“White,” “male” and “old” are three abiding stereotypes of Donald Trump’s political base.
The first two are indisputable.
But the third can be overstated. And in some parts of the country, it’s simply not true.
Take the battleground state of Wisconsin, where the president has had negative job ratings from seniors since shortly after taking office.
Trump’s “generational” base in Wisconsin is not voters in their 60s and 70s but voters in their 40s and 50s, polling shows.
The Trump-Biden race in this state has followed a distinctive age pattern since 2019, with Biden leading among the youngest (under 40) and oldest (60 and over) and Trump leading among the middle-aged (40-59).
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This pattern is pronounced under Trump, but it’s not new in Wisconsin politics.
“We’ve pretty consistently seen that people born in the 1960s and 70s are more Republican-leaning” than other voters, said Marquette Law School pollster Charles Franklin, who has conducted more than 60 surveys in the state over the past 8½ years.
Most of these voters, now in their 40s and 50s, belong to Generation X — those post-Baby Boom Americans born between the mid-60s and 1980, many of whom came of age politically during or soon after the Reagan presidency.
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In Wisconsin, these voters are far more pro-Trump than people in their 60s and older, who give the president a 42% approval rating since May and 41% approval for handling the coronavirus outbreak.
But Trump’s deficit with “seniors” here is not the result of older voters abandoning the president in the pandemic — the so-called “senior slide” that has commanded a lot of media attention this summer.
In fact, there’s no evidence so far in Marquette’s polling that seniors are driving the decline in the president’s overall numbers in Wisconsin, where he now trails Democrat Joe Biden by high single-digits.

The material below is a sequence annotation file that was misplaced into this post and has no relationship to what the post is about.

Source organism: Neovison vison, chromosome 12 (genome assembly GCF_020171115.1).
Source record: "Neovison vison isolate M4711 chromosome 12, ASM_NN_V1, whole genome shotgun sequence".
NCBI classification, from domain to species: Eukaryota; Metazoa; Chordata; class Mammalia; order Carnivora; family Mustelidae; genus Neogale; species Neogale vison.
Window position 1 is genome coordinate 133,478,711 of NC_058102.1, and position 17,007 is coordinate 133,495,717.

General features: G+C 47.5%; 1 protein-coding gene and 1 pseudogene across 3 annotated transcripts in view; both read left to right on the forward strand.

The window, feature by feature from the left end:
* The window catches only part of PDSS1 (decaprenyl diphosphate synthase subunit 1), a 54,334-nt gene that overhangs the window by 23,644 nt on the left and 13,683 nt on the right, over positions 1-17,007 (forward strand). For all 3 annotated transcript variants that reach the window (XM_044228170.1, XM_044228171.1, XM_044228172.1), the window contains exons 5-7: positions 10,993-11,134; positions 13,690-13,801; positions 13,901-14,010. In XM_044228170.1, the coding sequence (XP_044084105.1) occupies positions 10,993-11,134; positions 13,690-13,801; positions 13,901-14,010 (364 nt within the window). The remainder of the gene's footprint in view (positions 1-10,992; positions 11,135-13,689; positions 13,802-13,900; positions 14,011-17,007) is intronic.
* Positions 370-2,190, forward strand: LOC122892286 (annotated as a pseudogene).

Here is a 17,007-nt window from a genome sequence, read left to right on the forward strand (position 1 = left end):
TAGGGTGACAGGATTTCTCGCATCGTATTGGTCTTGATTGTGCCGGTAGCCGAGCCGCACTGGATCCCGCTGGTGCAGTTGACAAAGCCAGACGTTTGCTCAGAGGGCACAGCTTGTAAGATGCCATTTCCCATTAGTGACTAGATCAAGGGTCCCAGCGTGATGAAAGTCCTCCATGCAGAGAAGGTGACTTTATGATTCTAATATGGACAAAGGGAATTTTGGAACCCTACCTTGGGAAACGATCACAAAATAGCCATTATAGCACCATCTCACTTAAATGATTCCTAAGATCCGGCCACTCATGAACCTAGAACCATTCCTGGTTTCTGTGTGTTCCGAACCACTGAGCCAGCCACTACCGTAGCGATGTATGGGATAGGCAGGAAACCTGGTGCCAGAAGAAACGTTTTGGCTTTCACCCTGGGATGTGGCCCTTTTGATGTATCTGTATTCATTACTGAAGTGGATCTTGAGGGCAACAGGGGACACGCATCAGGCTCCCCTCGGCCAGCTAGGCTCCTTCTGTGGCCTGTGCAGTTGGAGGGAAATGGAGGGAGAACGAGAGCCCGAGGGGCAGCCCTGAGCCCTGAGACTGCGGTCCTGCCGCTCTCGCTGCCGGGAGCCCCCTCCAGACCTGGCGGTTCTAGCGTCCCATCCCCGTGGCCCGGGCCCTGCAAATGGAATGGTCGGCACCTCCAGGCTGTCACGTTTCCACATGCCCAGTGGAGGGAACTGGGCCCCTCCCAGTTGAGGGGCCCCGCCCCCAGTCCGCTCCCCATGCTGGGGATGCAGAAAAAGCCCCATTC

The president’s “senior problem” is much more longstanding here. After splitting the senior vote with Hillary Clinton in 2016 (according to the Wisconsin exit poll), he has struggled with these voters since.
The numbers are remarkably consistent in Marquette’s polling. Trump’s net approval rating (the share of voters who approve minus the share who disapprove) among voters 60 and over averaged minus-10 in 2017-18; minus-8 in 2019; minus-8 in 2020; and was minus-8 in Marquette’s last poll, taken in mid-June.
By contrast, Trump’s approval ratings among voters in their 50s have climbed from plus-1 in 2017-18, to plus-10 in 2019 and plus-13 in 2020.
“It has certainly long been true in Wisconsin that senior citizens are not the easiest group for Republicans to get,” said Brad Todd, a GOP consultant with experience in statewide campaigns here. “Trump, like many Republicans, breaks even or loses a little bit among seniors, but then crushes it with the 40 and 50-year-olds,” he said.
Todd sees these middle-aged voters as people “at the peak of their taxpaying careers, who also tend to be very focused on sending kids out in the world, so cultural things matter in a different way than they might to a 20-year-old.”
This age group “is our bread and butter,” said GOP pollster Gene Ulm, who surveys frequently in Wisconsin.
(This demographic has provided the Wisconsin GOP with most of its key political figures in recent years, including former Gov. Scott Walker, former House Speaker Paul Ryan, former White House Chief of Staff Reince Priebus and legislative leaders Robin Vos and Scott Fitzgerald).
Democratic pollster Paul Maslin says there are also generational reasons for this pattern.
“Almost every boomer is now over 60 years old,” said Maslin, meaning they came of age politically in the 1960s amid an unpopular war, huge cultural change and the ill-fated presidency of Republican Richard Nixon.
“As opposed to somebody in their 50s who came of age with Reagan, which in Wisconsin morphed into (former governor) Tommy Thompson,” said Maslin, citing two popular GOP figures.
Age is far from the biggest demographic fault line in this and other recent elections. Gender, education and race are all bigger divides. For example, among voters 60 and over in Wisconsin, there is a big gap between older men, who favor Trump by a few points, and older women, who favor Biden by 20.
But the numbers below, taken from Marquette’s combined 2020 polling, underscore how age figures into the 2020 equation. These age gaps are not trivial: